What pensioners could be paying (the few with that wealth) is the dividend tax on shares.

    over50sparty org uk

  2. nivekdivekd

    And who’s making these decisions? A serial liar whose food is bought by Lady Bountyford, a hedge fund manager whose shenanigans plunged the whole country into chaos in 2008, and JP Morgan’s Saturday boy who says he’s in charge of health but in fact only has experience of health payments.

  3. Elaine Jacobs

    Hi Mike. I think you meant to type inflation, rather than pensions in your first para re the triple lock.

    That aside, I agree with you; this “statistical anomaly” is an opportunity for this lying, corrupt Tory gov’t to “level up” pensions — to the ultimate benefit of all.

  4. Sandy

    Hi Mike

    It’s even more cynical than you state above as pensioners who still earn on PAYE after receiving the State Pension do NOT pay NI, although they may pay Income Tax if their earnings + Pension/s exceed £12,500. By cynically increasing NI, which pensioners don’t pay, the tories are hoping to off-set the bad publicity caused by the ‘temporary’ scraping of the Triple lock in order to mollify those tory voting pensioners who still have jobs paying enough to pay Income tax.

    It would’ve been much more fair to increase Income Tax in all bands. But by lumping the 1.25p increase on NI instead it A) will bring in much less money for health & social care. B) It will far more unfairly impact on those with pay too low for Income tax, but high enough to pay NI (IT starts from earning £240+ PW, but NI starts from earning £184+ PW.) Worst hit will be those low earners who earn just above the threshold for claiming top-up benefits. At lease those low earners claiming top-up benefits will have their benefits increased by the amount they lose in extra NI payments.

    The government also lied about how much NI is going to increase by, as the following quote from the above link proves:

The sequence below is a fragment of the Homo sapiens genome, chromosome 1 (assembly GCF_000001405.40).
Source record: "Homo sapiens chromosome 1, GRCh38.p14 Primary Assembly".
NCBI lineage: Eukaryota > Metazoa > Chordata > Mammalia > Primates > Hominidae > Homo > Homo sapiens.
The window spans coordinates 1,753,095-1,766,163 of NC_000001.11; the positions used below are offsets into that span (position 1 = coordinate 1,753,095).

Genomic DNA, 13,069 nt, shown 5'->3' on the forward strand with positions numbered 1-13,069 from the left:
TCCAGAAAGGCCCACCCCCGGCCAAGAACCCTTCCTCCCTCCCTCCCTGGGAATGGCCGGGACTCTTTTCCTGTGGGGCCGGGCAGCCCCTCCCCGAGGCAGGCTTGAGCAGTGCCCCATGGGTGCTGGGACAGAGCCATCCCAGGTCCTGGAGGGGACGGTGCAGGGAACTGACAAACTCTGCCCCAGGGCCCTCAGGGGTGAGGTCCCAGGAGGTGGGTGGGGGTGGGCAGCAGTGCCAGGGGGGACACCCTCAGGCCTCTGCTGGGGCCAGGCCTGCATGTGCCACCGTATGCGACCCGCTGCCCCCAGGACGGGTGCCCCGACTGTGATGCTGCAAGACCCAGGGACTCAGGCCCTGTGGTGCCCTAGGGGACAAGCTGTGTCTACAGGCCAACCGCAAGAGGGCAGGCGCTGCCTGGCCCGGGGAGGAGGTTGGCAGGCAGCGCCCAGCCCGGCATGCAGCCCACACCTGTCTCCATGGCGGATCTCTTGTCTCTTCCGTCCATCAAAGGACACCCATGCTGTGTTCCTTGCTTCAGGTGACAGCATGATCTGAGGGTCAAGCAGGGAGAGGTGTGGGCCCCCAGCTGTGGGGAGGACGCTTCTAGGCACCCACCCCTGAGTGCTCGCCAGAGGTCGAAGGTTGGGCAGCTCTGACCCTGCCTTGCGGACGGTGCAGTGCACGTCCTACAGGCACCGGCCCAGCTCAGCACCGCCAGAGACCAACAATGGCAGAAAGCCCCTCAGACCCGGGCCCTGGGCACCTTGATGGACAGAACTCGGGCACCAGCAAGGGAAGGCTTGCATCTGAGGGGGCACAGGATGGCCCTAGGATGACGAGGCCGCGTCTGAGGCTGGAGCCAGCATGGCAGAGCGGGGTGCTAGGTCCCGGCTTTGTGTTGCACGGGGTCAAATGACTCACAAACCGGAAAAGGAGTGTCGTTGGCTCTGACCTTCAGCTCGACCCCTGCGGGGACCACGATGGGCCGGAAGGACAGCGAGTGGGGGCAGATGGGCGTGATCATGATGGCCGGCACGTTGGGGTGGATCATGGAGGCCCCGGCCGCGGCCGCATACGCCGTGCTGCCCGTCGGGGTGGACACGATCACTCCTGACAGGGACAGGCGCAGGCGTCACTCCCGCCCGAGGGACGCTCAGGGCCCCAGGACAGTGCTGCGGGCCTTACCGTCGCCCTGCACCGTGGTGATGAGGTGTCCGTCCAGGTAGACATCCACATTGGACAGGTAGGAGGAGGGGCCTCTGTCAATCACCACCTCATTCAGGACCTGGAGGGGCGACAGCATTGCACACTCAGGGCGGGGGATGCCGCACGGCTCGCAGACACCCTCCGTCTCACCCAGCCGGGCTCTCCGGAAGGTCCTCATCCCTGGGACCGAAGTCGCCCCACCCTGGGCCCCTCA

“From 6 April 2022 to 5 April 2023 National Insurance contributions will increase by 1.25%. This will be spent on the NHS and social care in the UK.”

    The tories (any government in fact) can get away this because a lot of people don’t understand percentages, and think that NI has increased by just 1.25% (as clearly stated above) which doesn’t sound too bad. But it’s actually going to increase by 10.42%… bit of a difference!
    Many confuse a penny in the pound increase in taxes with actually being a 1% increase, probably because there’s a 100 pennies in the pound. However, a percentage increase must always be related to the initial figure being increased. So increasing NI from 12p in the pound to 13.25p in the pound actually increases NI by 10.42%. If it had really only increased by 1.25% then NI would be 12.15p in the pound… hardly worth bothering with!
    A 1p increase in Income Tax for those paying 20p to 21p in the Pound is actually a 5% increase. However, for those paying 40p in the Pound IT, a 1p increase is a 2.5% increase. Therefore, to keep the percentage the same for all tax bands (making it a progressive and fair tax) the 40p tax band would need to increase to 42p, and the 50p tax band to 52.5%.
    This would raise much more money for the NHS & Social Care without impacting on low PAYE earners.

    I think if the MSM came up with correct and truthful headlines like, “NI to increase by nearly 10.5%”, instead of “NI to increase by 1.25p”, there would’ve been a heck of a lot more fuss made with better and more hard hitting debate as a result, hopefully leading to a more fair and considered approach to funding health and social care.
    Don’t forget that employers also pay additional NI for their PAYE employees, to increase from 13.8% to 15.05%. Expect many more dodgy practises, and more frequently, to enter the work place (forced fake self-employment, replacing a full-time worker with two part-timers, thereby increasing the welfare bill for the latter, etc) as a result.

    All in all, using NI increases in order to supposedly increase funding for health & social care in just about the most unfair and downright stupid way to go about it. A right dog’s dinner and half!

Comments are closed.